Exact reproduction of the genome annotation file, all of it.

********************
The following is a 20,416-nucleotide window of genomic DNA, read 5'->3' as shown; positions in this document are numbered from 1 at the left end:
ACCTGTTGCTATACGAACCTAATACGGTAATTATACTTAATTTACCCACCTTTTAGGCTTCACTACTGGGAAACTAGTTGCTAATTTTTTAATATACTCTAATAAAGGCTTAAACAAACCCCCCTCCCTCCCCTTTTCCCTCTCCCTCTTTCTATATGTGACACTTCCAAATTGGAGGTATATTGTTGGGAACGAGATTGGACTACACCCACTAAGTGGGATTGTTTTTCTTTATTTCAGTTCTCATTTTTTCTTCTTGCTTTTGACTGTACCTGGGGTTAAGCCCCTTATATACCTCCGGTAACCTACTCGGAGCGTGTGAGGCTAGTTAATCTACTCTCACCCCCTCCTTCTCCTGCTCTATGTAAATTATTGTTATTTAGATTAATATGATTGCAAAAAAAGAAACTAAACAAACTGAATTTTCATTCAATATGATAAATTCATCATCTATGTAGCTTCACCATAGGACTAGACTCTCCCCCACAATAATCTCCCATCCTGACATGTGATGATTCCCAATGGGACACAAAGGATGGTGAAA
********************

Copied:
The following is a 20,416-nucleotide window of genomic DNA, read 5'->3' as shown; positions in this document are numbered from 1 at the left end:
ACCTGTTGCTATACGAACCTAATACGGTAATTATACTTAATTTACCCACCTTTTAGGCTTCACTACTGGGAAACTAGTTGCTAATTTTTTAATATACTCTAATAAAGGCTTAAACAAACCCCCCTCCCTCCCCTTTTCCCTCTCCCTCTTTCTATATGTGACACTTCCAAATTGGAGGTATATTGTTGGGAACGAGATTGGACTACACCCACTAAGTGGGATTGTTTTTCTTTATTTCAGTTCTCATTTTTTCTTCTTGCTTTTGACTGTACCTGGGGTTAAGCCCCTTATATACCTCCGGTAACCTACTCGGAGCGTGTGAGGCTAGTTAATCTACTCTCACCCCCTCCTTCTCCTGCTCTATGTAAATTATTGTTATTTAGATTAATATGATTGCAAAAAAAGAAACTAAACAAACTGAATTTTCATTCAATATGATAAATTCATCATCTATGTAGCTTCACCATAGGACTAGACTCTCCCCCACAATAATCTCCCATCCTGACATGTGATGATTCCCAATGGGACACAAAGGATGGTGAAA